FIGURE 1
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Figure 1. Video-head impulse test: the gain of the left horizontal VOR is decreased: 0.48, in contrast to a right horizontal VOR gain of 0.8 (normal: 0.8).

FIGURE 2
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Figure 2. Head and neck computerized tomography angiogram: left upper panel: coronal view of the vertebrobasilar junction. The right superior V4 vertebral artery (VA) segment is visualized, and the origin of the right anterior inferior cerebellar artery (AICA) is observed. Retrograde flow fills the left VA. The left AICA is not visualized. Right upper panel: the left posterior inferior cerebellar artery (PICA) is imaged; it originates extra-cranially from the left V3/V4 VA and is normal, probably representing a PICA/AICA variant. Left lower panel: sagittal image of a normal left V2/V3 VA. Right lower panel: coronal view of a normal left V2/V3 VA.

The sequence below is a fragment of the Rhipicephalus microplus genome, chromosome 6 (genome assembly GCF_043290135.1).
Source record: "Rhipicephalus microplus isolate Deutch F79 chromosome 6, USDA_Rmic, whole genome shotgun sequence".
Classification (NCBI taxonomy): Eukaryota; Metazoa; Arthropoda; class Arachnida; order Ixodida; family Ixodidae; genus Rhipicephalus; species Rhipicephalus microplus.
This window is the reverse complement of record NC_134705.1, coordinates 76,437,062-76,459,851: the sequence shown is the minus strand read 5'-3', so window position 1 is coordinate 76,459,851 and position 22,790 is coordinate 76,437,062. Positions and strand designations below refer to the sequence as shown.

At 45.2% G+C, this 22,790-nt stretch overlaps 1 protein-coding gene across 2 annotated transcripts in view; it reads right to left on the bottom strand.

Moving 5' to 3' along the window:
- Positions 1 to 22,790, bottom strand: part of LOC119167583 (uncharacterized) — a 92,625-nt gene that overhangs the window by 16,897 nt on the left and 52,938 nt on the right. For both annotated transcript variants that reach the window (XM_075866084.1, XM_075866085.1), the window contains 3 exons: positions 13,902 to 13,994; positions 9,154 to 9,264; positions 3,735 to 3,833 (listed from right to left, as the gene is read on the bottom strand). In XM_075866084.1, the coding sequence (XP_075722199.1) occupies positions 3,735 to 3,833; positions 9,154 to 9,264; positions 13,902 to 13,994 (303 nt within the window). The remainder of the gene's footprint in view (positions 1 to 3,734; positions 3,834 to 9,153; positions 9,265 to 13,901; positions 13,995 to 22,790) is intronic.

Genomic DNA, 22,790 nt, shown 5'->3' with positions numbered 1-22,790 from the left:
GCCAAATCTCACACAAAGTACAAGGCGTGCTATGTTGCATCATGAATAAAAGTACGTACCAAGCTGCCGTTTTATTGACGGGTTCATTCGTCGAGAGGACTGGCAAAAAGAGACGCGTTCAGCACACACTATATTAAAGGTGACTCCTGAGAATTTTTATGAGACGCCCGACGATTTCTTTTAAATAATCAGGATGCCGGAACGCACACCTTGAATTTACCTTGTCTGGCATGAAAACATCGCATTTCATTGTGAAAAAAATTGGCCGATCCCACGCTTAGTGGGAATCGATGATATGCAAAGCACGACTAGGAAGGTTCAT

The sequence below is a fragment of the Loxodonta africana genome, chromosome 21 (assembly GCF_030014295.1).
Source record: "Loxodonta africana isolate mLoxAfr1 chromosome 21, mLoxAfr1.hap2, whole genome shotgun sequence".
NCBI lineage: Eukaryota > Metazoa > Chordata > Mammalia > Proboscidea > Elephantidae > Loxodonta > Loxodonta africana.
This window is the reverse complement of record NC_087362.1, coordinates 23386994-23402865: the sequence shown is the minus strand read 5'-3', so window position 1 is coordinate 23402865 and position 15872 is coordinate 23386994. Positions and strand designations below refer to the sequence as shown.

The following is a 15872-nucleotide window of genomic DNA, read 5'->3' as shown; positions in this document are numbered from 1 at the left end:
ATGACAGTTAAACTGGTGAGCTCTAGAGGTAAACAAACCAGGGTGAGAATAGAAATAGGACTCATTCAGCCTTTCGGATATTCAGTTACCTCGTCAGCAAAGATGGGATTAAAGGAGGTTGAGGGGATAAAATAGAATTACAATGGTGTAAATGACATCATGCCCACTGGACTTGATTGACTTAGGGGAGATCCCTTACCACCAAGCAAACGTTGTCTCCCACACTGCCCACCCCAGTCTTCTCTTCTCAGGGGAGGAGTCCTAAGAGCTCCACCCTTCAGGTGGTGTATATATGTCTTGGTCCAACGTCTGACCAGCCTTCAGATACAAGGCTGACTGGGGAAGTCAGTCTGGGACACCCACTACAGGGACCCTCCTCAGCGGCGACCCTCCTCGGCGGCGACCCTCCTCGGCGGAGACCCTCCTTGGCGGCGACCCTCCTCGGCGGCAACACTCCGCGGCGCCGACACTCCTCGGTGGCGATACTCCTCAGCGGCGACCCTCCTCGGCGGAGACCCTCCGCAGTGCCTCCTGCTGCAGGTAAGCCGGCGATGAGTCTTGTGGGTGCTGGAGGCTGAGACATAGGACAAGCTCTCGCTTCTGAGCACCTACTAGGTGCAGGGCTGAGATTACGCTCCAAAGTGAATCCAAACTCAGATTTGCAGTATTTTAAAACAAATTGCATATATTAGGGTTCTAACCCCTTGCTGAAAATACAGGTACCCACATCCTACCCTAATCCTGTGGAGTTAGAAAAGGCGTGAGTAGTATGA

Two days later, the neurologic examination was unchanged except for resolution of the horizontal nystagmus, normalization of the h-HIT, and new impaired pin-prick sensation in the left side of the face. Progressive respiratory distress required endotracheal intubation. A brain MRI 2 days later demonstrated restricted diffusion (DWI) involving the left lateral caudal medulla with rostral extension to the pontomedullary junction, sparing the pons and the root entry of the vestibular nerve (Figure 3). An old lacunar stroke in the left putamen was noted. A cardiac work up revealed an old left bundle branch block, an ejection fraction of 38%, and septal/inferior wall hypokinesis, without evidence of acute myocardial infarction. The next morning the patient was extubated. There was no change in the neurologic examination, the h-HIT remained normal. In contrast, the left truncal lateropulsion remained severe. He remained aphonic with limited soft palate elevation. To treat dysphagia, percutaneous gastrostomy was placed.